The DEA ignored the exemption, not differentiating between hemp and marijuana in its eradication efforts, arresting growers of both under the Controlled Substances Act.
1985 …. In a release entitled • USE OF MARIJUANA FOR INDUSTRIAL PURPOSES, the DEA published its intent to establish 3 “rules”, one of which concerned THC levels in Hemp used for human consumption.
2001 ….. DEA publishes an “Interpretive Rule” that keeps hemp illegal, based on its THC content. That rule was invalidated by a Ninth Circuit Court of Appeals in June 2003.
2003 ….. The DEA issues its “Final Rule”, which is almost word for word the same as the “Interpretive Rule”. The Ninth Court invalidated the “Final Rule” in February 2004. Of course, this ruling only applied to the Ninth, so the DEA continued its War on Hemp and Hemp Products elsewhere.
In recent years, several States have passed legislation allowing Hemp cultivation. An August 2016 article on the National Conference of State Legislatures’ website states:
“At least 30 states passed legislation related to industrial hemp. Generally, states have taken three approaches: (1) establish industrial hemp research and/or pilot programs, (2) authorize studies of the industrial hemp industry, or (3) establish commercial industrial hemp programs. Some states establishing these programs require a change in federal laws or a waiver from the DEA prior to implementation.”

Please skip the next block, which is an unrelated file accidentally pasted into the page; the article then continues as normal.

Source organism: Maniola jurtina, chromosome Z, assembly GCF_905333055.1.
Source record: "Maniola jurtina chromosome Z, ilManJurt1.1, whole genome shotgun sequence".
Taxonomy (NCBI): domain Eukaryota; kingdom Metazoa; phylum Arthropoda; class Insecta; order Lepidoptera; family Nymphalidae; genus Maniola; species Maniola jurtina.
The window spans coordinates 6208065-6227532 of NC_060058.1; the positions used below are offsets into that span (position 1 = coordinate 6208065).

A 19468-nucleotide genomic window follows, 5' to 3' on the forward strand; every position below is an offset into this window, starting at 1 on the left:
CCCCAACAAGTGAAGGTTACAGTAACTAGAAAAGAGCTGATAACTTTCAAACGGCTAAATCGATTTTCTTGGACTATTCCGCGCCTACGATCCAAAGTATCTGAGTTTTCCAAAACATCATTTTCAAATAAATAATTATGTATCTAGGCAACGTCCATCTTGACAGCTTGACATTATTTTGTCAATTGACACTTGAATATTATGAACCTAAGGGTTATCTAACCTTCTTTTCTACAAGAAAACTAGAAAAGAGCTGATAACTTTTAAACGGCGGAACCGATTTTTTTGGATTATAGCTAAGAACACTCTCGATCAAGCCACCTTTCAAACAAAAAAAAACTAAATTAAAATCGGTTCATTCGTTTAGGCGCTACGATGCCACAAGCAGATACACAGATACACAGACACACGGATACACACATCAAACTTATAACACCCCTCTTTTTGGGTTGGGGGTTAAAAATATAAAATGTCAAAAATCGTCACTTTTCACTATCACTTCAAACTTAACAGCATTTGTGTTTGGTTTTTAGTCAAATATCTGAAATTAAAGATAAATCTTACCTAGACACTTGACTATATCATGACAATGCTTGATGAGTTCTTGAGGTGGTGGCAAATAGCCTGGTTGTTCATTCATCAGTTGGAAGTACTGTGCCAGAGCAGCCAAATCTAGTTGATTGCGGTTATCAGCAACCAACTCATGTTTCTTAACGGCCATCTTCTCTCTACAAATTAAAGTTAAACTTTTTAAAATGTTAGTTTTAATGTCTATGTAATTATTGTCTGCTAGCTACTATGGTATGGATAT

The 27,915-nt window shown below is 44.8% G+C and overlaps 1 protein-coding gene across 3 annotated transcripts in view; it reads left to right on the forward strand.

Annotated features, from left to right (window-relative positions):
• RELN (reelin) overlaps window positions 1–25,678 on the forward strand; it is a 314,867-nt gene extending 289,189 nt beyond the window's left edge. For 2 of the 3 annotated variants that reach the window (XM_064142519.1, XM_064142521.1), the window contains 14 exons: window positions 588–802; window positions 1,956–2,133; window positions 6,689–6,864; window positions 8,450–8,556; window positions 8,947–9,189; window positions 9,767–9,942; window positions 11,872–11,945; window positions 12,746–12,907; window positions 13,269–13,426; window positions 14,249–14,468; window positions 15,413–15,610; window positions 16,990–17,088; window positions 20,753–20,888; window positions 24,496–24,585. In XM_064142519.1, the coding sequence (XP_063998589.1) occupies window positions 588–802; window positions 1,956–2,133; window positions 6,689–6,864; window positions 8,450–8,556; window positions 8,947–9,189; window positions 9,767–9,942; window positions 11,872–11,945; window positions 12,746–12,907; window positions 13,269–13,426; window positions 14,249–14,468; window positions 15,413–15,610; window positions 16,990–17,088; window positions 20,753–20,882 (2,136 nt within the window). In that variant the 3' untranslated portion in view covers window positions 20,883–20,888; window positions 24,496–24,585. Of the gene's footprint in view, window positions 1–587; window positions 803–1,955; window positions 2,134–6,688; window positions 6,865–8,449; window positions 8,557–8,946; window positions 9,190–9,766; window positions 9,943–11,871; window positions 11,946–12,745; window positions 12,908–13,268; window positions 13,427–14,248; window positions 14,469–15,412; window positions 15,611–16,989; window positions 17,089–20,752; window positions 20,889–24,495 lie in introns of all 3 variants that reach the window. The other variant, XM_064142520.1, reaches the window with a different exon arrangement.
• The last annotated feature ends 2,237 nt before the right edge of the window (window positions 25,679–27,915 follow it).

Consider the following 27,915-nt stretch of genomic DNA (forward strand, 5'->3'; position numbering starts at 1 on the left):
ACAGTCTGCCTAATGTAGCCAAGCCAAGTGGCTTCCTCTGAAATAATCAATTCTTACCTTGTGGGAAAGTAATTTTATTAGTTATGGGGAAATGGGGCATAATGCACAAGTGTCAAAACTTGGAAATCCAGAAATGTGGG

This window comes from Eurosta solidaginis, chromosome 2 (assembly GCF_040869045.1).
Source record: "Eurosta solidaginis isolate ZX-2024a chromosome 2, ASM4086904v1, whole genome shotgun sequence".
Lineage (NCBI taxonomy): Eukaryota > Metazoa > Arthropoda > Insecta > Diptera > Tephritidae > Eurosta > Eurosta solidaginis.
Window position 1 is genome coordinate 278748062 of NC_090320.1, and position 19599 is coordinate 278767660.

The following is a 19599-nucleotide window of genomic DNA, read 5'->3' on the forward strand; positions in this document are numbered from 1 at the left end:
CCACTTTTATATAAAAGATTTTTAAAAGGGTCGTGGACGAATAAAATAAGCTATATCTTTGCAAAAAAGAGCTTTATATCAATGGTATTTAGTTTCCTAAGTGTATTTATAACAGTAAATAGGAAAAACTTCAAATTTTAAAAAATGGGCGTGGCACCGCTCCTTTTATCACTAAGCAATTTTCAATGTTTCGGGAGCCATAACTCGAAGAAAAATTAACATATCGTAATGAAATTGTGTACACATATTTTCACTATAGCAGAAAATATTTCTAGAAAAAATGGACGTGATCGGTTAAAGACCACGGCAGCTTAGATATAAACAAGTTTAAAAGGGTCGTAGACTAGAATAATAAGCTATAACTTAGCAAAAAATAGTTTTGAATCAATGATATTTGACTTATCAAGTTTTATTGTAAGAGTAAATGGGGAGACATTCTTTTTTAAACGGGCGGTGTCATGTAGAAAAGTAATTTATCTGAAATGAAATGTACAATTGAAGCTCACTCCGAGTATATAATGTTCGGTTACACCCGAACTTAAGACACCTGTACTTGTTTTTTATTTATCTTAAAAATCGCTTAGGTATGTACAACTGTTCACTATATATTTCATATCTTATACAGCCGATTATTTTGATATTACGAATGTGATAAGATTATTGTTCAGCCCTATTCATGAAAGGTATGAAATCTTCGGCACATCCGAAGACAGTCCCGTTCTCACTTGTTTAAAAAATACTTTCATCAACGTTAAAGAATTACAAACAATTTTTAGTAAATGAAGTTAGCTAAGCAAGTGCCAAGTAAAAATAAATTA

While all the results aren’t in, most of these programs are fledgling. Some states, such as Kentucky and Tennessee, have seen progress.
Where Do We Go From Here?
The new President wants to “Make America Great Again”. We know that Hemp cultivation and processing played a major role in the sustainability of the newly founded America. We also know that Hemp fibers carried us through several wars, including WWII. Seems to me it makes sense to go back to basics. President Trump should urge Congress to specifically tell the DEA that the exclusion of Hemp from the definition of Marijuana is not something they can “interpret” in a rule, not something that is “open to debate”.
Hemp helped make America great in the first place. Let’s let it help make America great again, Mr. President.
Footnote: Much of this information came from various articles on Global Hemp. Great place to dig up info about hemp if you’re interested.